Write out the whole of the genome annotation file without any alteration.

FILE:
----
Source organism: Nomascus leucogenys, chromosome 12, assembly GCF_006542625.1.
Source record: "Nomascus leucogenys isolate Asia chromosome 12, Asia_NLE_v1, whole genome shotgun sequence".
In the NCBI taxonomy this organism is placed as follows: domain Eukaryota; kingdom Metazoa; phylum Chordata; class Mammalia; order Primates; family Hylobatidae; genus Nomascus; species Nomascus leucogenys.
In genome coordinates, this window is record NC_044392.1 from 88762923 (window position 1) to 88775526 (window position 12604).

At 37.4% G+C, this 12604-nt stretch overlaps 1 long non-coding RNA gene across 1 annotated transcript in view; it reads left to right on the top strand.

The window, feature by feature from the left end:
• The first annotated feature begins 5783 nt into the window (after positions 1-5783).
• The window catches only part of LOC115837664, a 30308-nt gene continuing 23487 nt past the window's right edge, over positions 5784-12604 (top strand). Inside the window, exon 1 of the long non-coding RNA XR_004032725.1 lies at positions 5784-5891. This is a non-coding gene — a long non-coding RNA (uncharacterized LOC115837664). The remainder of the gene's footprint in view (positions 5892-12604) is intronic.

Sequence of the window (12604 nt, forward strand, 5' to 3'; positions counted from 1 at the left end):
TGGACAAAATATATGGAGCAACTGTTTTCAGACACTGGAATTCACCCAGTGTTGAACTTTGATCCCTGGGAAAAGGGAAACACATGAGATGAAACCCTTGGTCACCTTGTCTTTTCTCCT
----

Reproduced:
Source organism: Nomascus leucogenys, chromosome 12, assembly GCF_006542625.1.
Source record: "Nomascus leucogenys isolate Asia chromosome 12, Asia_NLE_v1, whole genome shotgun sequence".
In the NCBI taxonomy this organism is placed as follows: domain Eukaryota; kingdom Metazoa; phylum Chordata; class Mammalia; order Primates; family Hylobatidae; genus Nomascus; species Nomascus leucogenys.
In genome coordinates, this window is record NC_044392.1 from 88762923 (window position 1) to 88775526 (window position 12604).

At 37.4% G+C, this 12604-nt stretch overlaps 1 long non-coding RNA gene across 1 annotated transcript in view; it reads left to right on the top strand.

The window, feature by feature from the left end:
• The first annotated feature begins 5783 nt into the window (after positions 1-5783).
• The window catches only part of LOC115837664, a 30308-nt gene continuing 23487 nt past the window's right edge, over positions 5784-12604 (top strand). Inside the window, exon 1 of the long non-coding RNA XR_004032725.1 lies at positions 5784-5891. This is a non-coding gene — a long non-coding RNA (uncharacterized LOC115837664). The remainder of the gene's footprint in view (positions 5892-12604) is intronic.

Sequence of the window (12604 nt, forward strand, 5' to 3'; positions counted from 1 at the left end):
TGGACAAAATATATGGAGCAACTGTTTTCAGACACTGGAATTCACCCAGTGTTGAACTTTGATCCCTGGGAAAAGGGAAACACATGAGATGAAACCCTTGGTCACCTTGTCTTTTCTCCT